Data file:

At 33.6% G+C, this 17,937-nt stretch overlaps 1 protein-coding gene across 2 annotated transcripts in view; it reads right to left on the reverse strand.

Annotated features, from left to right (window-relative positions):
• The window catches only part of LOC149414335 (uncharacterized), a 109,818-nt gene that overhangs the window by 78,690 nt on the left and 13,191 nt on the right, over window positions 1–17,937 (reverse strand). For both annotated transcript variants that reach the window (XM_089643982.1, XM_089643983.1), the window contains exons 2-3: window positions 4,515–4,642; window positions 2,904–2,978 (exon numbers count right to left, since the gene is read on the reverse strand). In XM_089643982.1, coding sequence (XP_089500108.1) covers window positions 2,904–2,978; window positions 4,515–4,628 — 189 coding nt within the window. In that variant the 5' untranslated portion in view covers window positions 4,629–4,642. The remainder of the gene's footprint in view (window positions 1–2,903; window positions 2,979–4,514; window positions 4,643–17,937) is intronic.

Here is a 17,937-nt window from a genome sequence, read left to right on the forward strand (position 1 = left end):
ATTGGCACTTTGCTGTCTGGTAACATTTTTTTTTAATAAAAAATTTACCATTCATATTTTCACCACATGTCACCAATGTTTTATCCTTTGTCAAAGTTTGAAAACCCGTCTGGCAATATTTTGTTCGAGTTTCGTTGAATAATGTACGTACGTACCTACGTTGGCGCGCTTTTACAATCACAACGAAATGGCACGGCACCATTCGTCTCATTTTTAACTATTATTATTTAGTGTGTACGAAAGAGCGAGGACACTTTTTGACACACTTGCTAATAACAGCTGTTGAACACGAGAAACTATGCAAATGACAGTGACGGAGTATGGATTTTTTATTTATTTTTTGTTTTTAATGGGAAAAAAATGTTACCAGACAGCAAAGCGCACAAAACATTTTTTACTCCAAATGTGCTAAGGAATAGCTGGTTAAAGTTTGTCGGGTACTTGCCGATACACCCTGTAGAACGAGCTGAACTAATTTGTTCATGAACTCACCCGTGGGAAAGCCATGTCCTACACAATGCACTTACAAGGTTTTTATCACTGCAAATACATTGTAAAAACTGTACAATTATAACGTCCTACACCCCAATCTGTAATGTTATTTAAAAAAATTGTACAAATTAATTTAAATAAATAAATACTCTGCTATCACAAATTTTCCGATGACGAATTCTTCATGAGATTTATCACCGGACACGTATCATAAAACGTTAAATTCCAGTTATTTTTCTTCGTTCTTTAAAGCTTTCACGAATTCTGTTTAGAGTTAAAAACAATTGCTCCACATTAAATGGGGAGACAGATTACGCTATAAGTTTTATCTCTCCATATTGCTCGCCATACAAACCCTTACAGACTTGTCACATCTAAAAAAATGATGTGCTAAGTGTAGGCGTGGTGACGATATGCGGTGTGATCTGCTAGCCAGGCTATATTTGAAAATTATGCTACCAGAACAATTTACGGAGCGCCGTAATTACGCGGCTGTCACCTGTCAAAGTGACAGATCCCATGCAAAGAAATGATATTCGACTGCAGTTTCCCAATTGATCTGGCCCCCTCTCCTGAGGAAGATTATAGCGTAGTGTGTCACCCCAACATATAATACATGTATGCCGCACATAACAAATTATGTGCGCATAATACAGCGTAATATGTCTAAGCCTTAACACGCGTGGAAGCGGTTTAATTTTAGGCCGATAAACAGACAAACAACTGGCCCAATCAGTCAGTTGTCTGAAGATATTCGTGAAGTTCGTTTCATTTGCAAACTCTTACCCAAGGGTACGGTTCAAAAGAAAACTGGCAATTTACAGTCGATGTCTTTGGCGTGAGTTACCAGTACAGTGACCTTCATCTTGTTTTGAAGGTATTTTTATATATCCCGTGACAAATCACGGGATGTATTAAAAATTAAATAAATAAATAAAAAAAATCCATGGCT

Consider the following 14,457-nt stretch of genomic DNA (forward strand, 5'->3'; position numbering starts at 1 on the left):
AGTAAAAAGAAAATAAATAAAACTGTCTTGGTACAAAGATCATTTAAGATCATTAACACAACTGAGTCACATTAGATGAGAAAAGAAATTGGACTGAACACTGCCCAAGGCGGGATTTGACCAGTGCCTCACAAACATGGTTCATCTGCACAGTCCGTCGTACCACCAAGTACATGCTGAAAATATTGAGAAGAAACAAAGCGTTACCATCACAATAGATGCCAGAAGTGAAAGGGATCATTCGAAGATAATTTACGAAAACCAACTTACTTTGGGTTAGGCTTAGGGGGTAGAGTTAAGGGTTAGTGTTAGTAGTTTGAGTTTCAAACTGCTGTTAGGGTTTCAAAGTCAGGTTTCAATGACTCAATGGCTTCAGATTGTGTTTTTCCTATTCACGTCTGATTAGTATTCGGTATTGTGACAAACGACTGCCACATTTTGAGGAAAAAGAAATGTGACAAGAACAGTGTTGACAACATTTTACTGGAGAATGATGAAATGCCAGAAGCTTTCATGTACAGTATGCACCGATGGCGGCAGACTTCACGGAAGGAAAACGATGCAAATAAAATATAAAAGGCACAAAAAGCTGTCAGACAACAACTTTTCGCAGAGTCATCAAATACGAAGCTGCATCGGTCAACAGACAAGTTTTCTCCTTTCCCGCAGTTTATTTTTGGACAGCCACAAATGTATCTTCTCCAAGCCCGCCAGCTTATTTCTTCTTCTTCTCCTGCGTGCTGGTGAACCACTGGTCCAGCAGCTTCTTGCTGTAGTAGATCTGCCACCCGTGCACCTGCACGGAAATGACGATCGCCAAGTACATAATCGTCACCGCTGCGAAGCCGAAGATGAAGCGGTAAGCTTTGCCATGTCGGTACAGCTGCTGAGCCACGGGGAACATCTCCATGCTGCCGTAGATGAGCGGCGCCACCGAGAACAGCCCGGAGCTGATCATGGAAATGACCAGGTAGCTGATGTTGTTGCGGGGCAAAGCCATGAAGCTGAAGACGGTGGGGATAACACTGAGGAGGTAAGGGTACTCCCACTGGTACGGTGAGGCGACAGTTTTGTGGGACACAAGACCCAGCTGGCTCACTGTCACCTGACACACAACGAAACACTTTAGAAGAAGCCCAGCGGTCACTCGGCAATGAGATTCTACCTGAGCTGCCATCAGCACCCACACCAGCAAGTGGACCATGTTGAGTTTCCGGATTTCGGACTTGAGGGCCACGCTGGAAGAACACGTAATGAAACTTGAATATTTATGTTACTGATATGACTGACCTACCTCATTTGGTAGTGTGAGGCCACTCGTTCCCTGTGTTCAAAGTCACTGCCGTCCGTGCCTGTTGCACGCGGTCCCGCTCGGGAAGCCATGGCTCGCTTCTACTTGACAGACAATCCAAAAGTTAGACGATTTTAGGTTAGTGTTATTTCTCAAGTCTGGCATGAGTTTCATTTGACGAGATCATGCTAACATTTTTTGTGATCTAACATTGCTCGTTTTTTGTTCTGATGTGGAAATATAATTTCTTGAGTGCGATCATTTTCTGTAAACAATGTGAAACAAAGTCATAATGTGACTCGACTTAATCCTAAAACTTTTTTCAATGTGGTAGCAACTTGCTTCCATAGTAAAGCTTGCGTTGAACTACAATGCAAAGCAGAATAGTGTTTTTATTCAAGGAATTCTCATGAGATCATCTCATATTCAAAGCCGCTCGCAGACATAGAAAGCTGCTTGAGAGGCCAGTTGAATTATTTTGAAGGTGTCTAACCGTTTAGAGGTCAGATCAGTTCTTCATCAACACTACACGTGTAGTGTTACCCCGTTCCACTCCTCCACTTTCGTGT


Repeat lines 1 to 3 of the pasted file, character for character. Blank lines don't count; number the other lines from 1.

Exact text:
At 33.6% G+C, this 17,937-nt stretch overlaps 1 protein-coding gene across 2 annotated transcripts in view; it reads right to left on the reverse strand.

Annotated features, from left to right (window-relative positions):
• The window catches only part of LOC149414335 (uncharacterized), a 109,818-nt gene that overhangs the window by 78,690 nt on the left and 13,191 nt on the right, over window positions 1–17,937 (reverse strand). For both annotated transcript variants that reach the window (XM_089643982.1, XM_089643983.1), the window contains exons 2-3: window positions 4,515–4,642; window positions 2,904–2,978 (exon numbers count right to left, since the gene is read on the reverse strand). In XM_089643982.1, coding sequence (XP_089500108.1) covers window positions 2,904–2,978; window positions 4,515–4,628 — 189 coding nt within the window. In that variant the 5' untranslated portion in view covers window positions 4,629–4,642. The remainder of the gene's footprint in view (window positions 1–2,903; window positions 2,979–4,514; window positions 4,643–17,937) is intronic.